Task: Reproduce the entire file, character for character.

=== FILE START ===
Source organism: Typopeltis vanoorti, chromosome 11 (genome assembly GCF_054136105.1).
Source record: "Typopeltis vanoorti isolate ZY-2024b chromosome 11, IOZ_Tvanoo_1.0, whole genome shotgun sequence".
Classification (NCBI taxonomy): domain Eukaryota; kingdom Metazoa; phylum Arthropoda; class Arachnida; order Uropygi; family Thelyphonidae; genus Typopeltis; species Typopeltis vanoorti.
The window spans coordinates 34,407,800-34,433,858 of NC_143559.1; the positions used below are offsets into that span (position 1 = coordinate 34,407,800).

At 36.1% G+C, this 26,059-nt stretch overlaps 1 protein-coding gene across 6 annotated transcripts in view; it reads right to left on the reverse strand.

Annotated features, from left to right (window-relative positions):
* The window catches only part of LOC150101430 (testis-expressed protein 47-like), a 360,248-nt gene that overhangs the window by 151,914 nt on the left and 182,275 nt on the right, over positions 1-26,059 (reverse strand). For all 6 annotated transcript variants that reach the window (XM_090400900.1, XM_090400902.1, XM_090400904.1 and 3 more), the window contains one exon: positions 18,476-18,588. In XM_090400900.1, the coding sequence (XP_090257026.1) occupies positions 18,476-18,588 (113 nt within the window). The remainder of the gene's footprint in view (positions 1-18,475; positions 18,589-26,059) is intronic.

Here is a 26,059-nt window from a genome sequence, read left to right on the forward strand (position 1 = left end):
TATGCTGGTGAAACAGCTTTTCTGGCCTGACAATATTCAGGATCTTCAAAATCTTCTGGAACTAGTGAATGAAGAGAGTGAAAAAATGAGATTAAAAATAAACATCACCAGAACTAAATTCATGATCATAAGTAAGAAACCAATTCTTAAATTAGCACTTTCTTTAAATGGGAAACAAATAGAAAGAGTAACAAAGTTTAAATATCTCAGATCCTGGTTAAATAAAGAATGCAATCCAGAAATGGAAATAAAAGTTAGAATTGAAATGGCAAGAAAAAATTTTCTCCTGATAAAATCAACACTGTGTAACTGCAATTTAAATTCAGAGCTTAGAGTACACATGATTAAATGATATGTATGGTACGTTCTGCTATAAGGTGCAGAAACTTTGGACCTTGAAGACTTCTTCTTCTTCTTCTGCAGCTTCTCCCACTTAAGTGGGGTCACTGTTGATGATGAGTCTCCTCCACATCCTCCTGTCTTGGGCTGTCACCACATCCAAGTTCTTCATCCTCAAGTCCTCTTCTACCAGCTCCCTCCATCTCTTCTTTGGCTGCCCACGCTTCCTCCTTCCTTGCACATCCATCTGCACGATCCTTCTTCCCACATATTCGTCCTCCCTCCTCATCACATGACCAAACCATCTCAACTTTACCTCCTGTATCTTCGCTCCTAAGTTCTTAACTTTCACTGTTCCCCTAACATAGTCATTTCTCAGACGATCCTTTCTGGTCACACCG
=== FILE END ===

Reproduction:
Source organism: Typopeltis vanoorti, chromosome 11 (genome assembly GCF_054136105.1).
Source record: "Typopeltis vanoorti isolate ZY-2024b chromosome 11, IOZ_Tvanoo_1.0, whole genome shotgun sequence".
Classification (NCBI taxonomy): domain Eukaryota; kingdom Metazoa; phylum Arthropoda; class Arachnida; order Uropygi; family Thelyphonidae; genus Typopeltis; species Typopeltis vanoorti.
The window spans coordinates 34,407,800-34,433,858 of NC_143559.1; the positions used below are offsets into that span (position 1 = coordinate 34,407,800).

At 36.1% G+C, this 26,059-nt stretch overlaps 1 protein-coding gene across 6 annotated transcripts in view; it reads right to left on the reverse strand.

Annotated features, from left to right (window-relative positions):
* The window catches only part of LOC150101430 (testis-expressed protein 47-like), a 360,248-nt gene that overhangs the window by 151,914 nt on the left and 182,275 nt on the right, over positions 1-26,059 (reverse strand). For all 6 annotated transcript variants that reach the window (XM_090400900.1, XM_090400902.1, XM_090400904.1 and 3 more), the window contains one exon: positions 18,476-18,588. In XM_090400900.1, the coding sequence (XP_090257026.1) occupies positions 18,476-18,588 (113 nt within the window). The remainder of the gene's footprint in view (positions 1-18,475; positions 18,589-26,059) is intronic.

Here is a 26,059-nt window from a genome sequence, read left to right on the forward strand (position 1 = left end):
TATGCTGGTGAAACAGCTTTTCTGGCCTGACAATATTCAGGATCTTCAAAATCTTCTGGAACTAGTGAATGAAGAGAGTGAAAAAATGAGATTAAAAATAAACATCACCAGAACTAAATTCATGATCATAAGTAAGAAACCAATTCTTAAATTAGCACTTTCTTTAAATGGGAAACAAATAGAAAGAGTAACAAAGTTTAAATATCTCAGATCCTGGTTAAATAAAGAATGCAATCCAGAAATGGAAATAAAAGTTAGAATTGAAATGGCAAGAAAAAATTTTCTCCTGATAAAATCAACACTGTGTAACTGCAATTTAAATTCAGAGCTTAGAGTACACATGATTAAATGATATGTATGGTACGTTCTGCTATAAGGTGCAGAAACTTTGGACCTTGAAGACTTCTTCTTCTTCTTCTGCAGCTTCTCCCACTTAAGTGGGGTCACTGTTGATGATGAGTCTCCTCCACATCCTCCTGTCTTGGGCTGTCACCACATCCAAGTTCTTCATCCTCAAGTCCTCTTCTACCAGCTCCCTCCATCTCTTCTTTGGCTGCCCACGCTTCCTCCTTCCTTGCACATCCATCTGCACGATCCTTCTTCCCACATATTCGTCCTCCCTCCTCATCACATGACCAAACCATCTCAACTTTACCTCCTGTATCTTCGCTCCTAAGTTCTTAACTTTCACTGTTCCCCTAACATAGTCATTTCTCAGACGATCCTTTCTGGTCACACCG